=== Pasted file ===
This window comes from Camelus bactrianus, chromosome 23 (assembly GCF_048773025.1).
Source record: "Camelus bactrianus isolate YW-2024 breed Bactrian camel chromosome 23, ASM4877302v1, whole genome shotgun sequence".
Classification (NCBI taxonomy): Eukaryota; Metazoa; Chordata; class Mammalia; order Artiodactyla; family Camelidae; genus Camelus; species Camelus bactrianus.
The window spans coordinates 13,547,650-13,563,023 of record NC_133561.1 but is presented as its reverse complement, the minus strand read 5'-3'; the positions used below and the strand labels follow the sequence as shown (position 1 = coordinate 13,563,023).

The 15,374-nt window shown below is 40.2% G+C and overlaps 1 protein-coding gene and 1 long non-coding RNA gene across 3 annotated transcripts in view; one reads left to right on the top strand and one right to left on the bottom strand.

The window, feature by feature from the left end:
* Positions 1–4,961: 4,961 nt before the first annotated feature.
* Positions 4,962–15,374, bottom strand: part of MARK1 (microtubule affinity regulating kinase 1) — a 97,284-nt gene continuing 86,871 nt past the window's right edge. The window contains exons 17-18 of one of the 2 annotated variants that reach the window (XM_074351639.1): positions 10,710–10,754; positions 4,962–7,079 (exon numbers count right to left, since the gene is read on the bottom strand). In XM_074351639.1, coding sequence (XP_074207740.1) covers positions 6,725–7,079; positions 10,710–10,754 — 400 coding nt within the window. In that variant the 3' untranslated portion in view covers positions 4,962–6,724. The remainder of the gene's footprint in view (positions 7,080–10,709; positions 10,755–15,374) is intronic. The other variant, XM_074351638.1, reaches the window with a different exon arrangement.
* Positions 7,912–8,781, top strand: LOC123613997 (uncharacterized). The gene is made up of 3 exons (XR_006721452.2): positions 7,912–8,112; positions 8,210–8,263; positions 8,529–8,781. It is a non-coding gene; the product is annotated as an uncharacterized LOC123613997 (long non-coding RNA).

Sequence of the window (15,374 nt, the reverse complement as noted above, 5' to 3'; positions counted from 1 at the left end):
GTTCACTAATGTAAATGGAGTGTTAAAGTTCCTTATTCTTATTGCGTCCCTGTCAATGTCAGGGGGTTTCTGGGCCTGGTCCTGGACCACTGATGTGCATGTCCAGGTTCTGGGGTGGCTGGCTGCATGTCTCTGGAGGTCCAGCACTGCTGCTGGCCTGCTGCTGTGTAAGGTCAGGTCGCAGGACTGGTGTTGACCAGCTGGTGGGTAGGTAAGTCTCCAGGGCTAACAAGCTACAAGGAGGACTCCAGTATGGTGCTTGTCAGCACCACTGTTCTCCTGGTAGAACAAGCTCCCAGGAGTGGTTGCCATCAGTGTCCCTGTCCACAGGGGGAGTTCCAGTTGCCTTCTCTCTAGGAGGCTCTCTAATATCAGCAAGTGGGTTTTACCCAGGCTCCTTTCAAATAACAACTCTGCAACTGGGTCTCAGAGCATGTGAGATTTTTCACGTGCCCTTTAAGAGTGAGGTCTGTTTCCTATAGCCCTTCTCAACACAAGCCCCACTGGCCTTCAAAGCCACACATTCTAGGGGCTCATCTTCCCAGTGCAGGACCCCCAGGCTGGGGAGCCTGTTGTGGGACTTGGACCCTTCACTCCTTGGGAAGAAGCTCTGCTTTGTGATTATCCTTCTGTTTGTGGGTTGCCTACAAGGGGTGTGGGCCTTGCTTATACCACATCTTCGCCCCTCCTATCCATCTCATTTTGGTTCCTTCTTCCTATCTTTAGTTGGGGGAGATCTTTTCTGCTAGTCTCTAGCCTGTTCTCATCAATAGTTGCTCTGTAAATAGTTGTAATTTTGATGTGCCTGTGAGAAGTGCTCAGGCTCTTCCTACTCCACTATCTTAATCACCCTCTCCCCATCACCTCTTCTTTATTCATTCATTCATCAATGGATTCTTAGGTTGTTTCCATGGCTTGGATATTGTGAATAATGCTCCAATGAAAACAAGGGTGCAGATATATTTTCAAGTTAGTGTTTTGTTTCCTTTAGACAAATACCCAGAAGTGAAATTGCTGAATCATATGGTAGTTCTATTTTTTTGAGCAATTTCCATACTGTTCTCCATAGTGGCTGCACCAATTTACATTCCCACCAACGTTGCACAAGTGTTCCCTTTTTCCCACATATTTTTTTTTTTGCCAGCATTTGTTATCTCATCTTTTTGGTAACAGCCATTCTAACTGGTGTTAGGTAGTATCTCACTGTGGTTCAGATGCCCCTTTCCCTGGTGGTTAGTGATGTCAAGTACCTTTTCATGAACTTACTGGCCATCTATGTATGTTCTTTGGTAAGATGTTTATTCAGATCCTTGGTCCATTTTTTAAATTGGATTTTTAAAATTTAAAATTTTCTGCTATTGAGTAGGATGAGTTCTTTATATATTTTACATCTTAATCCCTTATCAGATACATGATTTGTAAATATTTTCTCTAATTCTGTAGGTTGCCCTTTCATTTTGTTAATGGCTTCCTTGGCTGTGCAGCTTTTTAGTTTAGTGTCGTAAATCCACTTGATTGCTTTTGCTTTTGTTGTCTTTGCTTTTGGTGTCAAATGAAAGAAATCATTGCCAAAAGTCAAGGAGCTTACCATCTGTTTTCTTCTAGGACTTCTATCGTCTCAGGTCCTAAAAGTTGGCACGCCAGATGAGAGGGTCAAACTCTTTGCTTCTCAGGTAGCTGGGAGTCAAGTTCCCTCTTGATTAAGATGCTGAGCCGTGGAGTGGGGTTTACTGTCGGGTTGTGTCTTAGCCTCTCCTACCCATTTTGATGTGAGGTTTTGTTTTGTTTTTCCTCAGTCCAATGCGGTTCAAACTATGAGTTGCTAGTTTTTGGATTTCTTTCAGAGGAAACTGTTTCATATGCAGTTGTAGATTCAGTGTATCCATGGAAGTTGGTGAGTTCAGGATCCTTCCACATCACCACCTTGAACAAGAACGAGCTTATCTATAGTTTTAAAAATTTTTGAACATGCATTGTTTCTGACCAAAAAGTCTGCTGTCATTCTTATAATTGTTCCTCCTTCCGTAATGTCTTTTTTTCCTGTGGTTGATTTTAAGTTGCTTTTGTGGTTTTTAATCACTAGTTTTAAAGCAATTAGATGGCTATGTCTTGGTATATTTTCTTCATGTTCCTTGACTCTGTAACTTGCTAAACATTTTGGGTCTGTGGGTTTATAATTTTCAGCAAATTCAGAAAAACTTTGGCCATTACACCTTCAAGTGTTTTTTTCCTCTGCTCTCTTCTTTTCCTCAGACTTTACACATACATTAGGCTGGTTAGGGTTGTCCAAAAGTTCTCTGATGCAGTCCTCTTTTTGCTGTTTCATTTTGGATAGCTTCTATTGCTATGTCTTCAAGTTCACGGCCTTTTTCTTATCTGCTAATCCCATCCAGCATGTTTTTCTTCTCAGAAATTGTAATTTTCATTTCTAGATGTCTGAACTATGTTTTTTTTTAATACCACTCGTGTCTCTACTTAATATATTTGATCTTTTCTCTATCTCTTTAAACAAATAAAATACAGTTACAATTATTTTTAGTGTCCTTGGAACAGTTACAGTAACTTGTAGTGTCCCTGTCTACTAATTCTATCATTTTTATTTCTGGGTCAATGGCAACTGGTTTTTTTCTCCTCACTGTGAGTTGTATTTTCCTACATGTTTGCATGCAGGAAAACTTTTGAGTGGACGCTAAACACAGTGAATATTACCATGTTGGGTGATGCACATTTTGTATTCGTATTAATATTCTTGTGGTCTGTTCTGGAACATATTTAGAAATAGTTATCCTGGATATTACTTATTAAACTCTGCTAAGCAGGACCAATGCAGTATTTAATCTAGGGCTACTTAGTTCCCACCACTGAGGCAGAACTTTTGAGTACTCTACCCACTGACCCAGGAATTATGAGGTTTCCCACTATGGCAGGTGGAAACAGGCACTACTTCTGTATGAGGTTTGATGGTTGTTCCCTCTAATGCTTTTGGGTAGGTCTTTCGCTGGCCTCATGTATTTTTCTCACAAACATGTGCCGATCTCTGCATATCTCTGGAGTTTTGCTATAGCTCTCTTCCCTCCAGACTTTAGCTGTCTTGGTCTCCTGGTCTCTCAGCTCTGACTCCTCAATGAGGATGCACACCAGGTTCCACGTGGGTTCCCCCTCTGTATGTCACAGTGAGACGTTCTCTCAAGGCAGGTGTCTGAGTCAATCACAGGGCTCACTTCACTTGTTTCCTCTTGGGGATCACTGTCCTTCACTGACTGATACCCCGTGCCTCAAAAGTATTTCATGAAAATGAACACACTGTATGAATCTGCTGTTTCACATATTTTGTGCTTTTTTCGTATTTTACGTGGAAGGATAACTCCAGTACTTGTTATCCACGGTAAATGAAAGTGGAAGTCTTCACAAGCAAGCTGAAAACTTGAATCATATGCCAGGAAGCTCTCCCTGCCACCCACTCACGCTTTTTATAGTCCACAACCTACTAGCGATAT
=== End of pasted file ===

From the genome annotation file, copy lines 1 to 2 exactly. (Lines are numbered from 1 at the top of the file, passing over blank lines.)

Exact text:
This window comes from Camelus bactrianus, chromosome 23 (assembly GCF_048773025.1).
Source record: "Camelus bactrianus isolate YW-2024 breed Bactrian camel chromosome 23, ASM4877302v1, whole genome shotgun sequence".